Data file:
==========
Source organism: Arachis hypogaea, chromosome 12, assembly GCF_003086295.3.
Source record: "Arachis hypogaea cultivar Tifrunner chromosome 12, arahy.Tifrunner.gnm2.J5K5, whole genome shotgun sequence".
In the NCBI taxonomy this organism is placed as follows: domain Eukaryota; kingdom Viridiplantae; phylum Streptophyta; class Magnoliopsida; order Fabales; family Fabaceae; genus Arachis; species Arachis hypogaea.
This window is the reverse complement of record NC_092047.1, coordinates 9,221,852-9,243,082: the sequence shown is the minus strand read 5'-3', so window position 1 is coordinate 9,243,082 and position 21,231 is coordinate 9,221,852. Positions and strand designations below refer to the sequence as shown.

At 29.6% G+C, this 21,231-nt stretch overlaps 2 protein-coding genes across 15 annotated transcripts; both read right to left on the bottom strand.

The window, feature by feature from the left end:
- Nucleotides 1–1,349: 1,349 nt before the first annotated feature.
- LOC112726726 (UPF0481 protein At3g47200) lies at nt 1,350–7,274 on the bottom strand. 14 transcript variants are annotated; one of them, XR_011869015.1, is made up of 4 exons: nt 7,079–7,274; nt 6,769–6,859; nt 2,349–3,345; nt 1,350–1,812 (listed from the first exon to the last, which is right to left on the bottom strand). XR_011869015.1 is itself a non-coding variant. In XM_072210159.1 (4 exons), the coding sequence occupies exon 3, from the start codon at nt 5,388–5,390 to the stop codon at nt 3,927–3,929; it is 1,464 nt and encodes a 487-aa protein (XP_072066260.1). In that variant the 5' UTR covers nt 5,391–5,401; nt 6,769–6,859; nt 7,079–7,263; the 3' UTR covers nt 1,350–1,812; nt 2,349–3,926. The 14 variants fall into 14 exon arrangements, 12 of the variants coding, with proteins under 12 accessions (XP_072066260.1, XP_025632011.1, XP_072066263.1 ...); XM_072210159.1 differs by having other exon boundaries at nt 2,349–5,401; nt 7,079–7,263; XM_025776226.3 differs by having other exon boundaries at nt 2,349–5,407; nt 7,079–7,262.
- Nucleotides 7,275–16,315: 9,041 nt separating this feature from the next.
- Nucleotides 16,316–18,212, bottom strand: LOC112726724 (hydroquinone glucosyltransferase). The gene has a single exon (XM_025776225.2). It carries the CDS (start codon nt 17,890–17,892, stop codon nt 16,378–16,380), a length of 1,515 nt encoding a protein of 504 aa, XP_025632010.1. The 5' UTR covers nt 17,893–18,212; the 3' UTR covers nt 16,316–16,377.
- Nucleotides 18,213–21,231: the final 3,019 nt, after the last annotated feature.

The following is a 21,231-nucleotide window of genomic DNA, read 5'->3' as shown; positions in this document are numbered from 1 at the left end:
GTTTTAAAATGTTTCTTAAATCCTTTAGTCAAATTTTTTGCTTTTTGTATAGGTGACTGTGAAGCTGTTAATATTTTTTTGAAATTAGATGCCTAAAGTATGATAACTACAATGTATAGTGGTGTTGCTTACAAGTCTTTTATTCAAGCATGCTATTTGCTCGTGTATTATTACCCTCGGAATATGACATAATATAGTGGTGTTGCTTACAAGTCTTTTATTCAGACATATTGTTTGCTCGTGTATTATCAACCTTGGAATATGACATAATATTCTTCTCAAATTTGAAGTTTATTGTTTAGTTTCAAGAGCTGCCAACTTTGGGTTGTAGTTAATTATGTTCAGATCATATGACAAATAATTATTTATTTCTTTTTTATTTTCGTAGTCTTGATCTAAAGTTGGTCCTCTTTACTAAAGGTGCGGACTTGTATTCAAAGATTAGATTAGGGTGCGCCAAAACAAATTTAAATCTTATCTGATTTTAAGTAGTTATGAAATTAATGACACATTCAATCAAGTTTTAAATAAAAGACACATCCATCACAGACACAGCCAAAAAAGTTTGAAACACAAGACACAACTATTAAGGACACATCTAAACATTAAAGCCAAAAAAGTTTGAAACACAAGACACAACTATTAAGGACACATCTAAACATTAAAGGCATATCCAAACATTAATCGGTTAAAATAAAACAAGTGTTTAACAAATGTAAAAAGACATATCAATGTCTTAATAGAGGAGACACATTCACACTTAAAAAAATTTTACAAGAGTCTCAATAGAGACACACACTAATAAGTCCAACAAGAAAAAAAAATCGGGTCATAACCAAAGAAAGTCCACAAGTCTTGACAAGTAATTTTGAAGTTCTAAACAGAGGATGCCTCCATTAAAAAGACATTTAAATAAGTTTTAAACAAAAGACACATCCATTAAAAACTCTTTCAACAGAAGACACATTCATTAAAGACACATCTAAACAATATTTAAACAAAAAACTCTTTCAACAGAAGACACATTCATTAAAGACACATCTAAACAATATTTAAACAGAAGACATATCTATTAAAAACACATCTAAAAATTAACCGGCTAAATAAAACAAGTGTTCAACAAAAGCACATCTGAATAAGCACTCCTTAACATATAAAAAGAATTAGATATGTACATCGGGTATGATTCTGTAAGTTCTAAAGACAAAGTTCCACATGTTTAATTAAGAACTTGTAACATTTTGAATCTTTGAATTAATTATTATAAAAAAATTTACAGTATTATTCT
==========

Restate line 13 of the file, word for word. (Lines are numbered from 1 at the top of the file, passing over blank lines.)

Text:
GTTTTAAAATGTTTCTTAAATCCTTTAGTCAAATTTTTTGCTTTTTGTATAGGTGACTGTGAAGCTGTTAATATTTTTTTGAAATTAGATGCCTAAAGTATGATAACTACAATGTATAGTGGTGTTGCTTACAAGTCTTTTATTCAAGCATGCTATTTGCTCGTGTATTATTACCCTCGGAATATGACATAATATAGTGGTGTTGCTTACAAGTCTTTTATTCAGACATATTGTTTGCTCGTGTATTATCAACCTTGGAATATGACATAATATTCTTCTCAAATTTGAAGTTTATTGTTTAGTTTCAAGAGCTGCCAACTTTGGGTTGTAGTTAATTATGTTCAGATCATATGACAAATAATTATTTATTTCTTTTTTATTTTCGTAGTCTTGATCTAAAGTTGGTCCTCTTTACTAAAGGTGCGGACTTGTATTCAAAGATTAGATTAGGGTGCGCCAAAACAAATTTAAATCTTATCTGATTTTAAGTAGTTATGAAATTAATGACACATTCAATCAAGTTTTAAATAAAAGACACATCCATCACAGACACAGCCAAAAAAGTTTGAAACACAAGACACAACTATTAAGGACACATCTAAACATTAAAGCCAAAAAAGTTTGAAACACAAGACACAACTATTAAGGACACATCTAAACATTAAAGGCATATCCAAACATTAATCGGTTAAAATAAAACAAGTGTTTAACAAATGTAAAAAGACATATCAATGTCTTAATAGAGGAGACACATTCACACTTAAAAAAATTTTACAAGAGTCTCAATAGAGACACACACTAATAAGTCCAACAAGAAAAAAAAATCGGGTCATAACCAAAGAAAGTCCACAAGTCTTGACAAGTAATTTTGAAGTTCTAAACAGAGGATGCCTCCATTAAAAAGACATTTAAATAAGTTTTAAACAAAAGACACATCCATTAAAAACTCTTTCAACAGAAGACACATTCATTAAAGACACATCTAAACAATATTTAAACAAAAAACTCTTTCAACAGAAGACACATTCATTAAAGACACATCTAAACAATATTTAAACAGAAGACATATCTATTAAAAACACATCTAAAAATTAACCGGCTAAATAAAACAAGTGTTCAACAAAAGCACATCTGAATAAGCACTCCTTAACATATAAAAAGAATTAGATATGTACATCGGGTATGATTCTGTAAGTTCTAAAGACAAAGTTCCACATGTTTAATTAAGAACTTGTAACATTTTGAATCTTTGAATTAATTATTATAAAAAAATTTACAGTATTATTCT